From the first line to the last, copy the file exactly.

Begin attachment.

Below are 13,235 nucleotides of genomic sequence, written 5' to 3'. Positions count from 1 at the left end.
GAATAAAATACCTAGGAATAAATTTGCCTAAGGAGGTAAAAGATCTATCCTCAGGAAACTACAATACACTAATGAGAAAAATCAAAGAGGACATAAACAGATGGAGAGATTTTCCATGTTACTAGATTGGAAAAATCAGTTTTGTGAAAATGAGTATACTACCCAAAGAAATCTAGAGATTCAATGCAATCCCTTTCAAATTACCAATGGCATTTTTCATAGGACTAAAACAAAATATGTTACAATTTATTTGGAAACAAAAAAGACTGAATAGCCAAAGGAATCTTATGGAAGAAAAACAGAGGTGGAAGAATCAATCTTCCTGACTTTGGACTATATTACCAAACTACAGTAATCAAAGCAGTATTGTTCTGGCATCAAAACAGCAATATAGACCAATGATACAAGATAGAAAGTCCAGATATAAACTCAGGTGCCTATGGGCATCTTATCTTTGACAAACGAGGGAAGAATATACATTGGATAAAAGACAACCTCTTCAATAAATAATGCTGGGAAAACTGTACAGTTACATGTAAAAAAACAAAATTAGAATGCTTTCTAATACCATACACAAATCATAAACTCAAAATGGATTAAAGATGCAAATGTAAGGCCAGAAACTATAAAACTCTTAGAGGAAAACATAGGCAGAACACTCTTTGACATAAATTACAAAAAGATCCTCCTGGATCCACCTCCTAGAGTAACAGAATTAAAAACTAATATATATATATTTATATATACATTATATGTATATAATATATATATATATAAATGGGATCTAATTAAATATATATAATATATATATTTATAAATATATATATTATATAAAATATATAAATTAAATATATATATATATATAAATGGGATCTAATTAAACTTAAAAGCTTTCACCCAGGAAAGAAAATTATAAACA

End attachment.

Below are 13,235 nucleotides of genomic sequence, written 5' to 3'. Positions count from 1 at the left end.
GAATAAAATACCTAGGAATAAATTTGCCTAAGGAGGTAAAAGATCTATCCTCAGGAAACTACAATACACTAATGAGAAAAATCAAAGAGGACATAAACAGATGGAGAGATTTTCCATGTTACTAGATTGGAAAAATCAGTTTTGTGAAAATGAGTATACTACCCAAAGAAATCTAGAGATTCAATGCAATCCCTTTCAAATTACCAATGGCATTTTTCATAGGACTAAAACAAAATATGTTACAATTTATTTGGAAACAAAAAAGACTGAATAGCCAAAGGAATCTTATGGAAGAAAAACAGAGGTGGAAGAATCAATCTTCCTGACTTTGGACTATATTACCAAACTACAGTAATCAAAGCAGTATTGTTCTGGCATCAAAACAGCAATATAGACCAATGATACAAGATAGAAAGTCCAGATATAAACTCAGGTGCCTATGGGCATCTTATCTTTGACAAACGAGGGAAGAATATACATTGGATAAAAGACAACCTCTTCAATAAATAATGCTGGGAAAACTGTACAGTTACATGTAAAAAAACAAAATTAGAATGCTTTCTAATACCATACACAAATCATAAACTCAAAATGGATTAAAGATGCAAATGTAAGGCCAGAAACTATAAAACTCTTAGAGGAAAACATAGGCAGAACACTCTTTGACATAAATTACAAAAAGATCCTCCTGGATCCACCTCCTAGAGTAACAGAATTAAAAACTAATATATATATATTTATATATACATTATATGTATATAATATATATATATATAAATGGGATCTAATTAAATATATATAATATATATATTTATAAATATATATATTATATAAAATATATAAATTAAATATATATATATATATAAATGGGATCTAATTAAACTTAAAAGCTTTCACCCAGGAAAGAAAATTATAAACA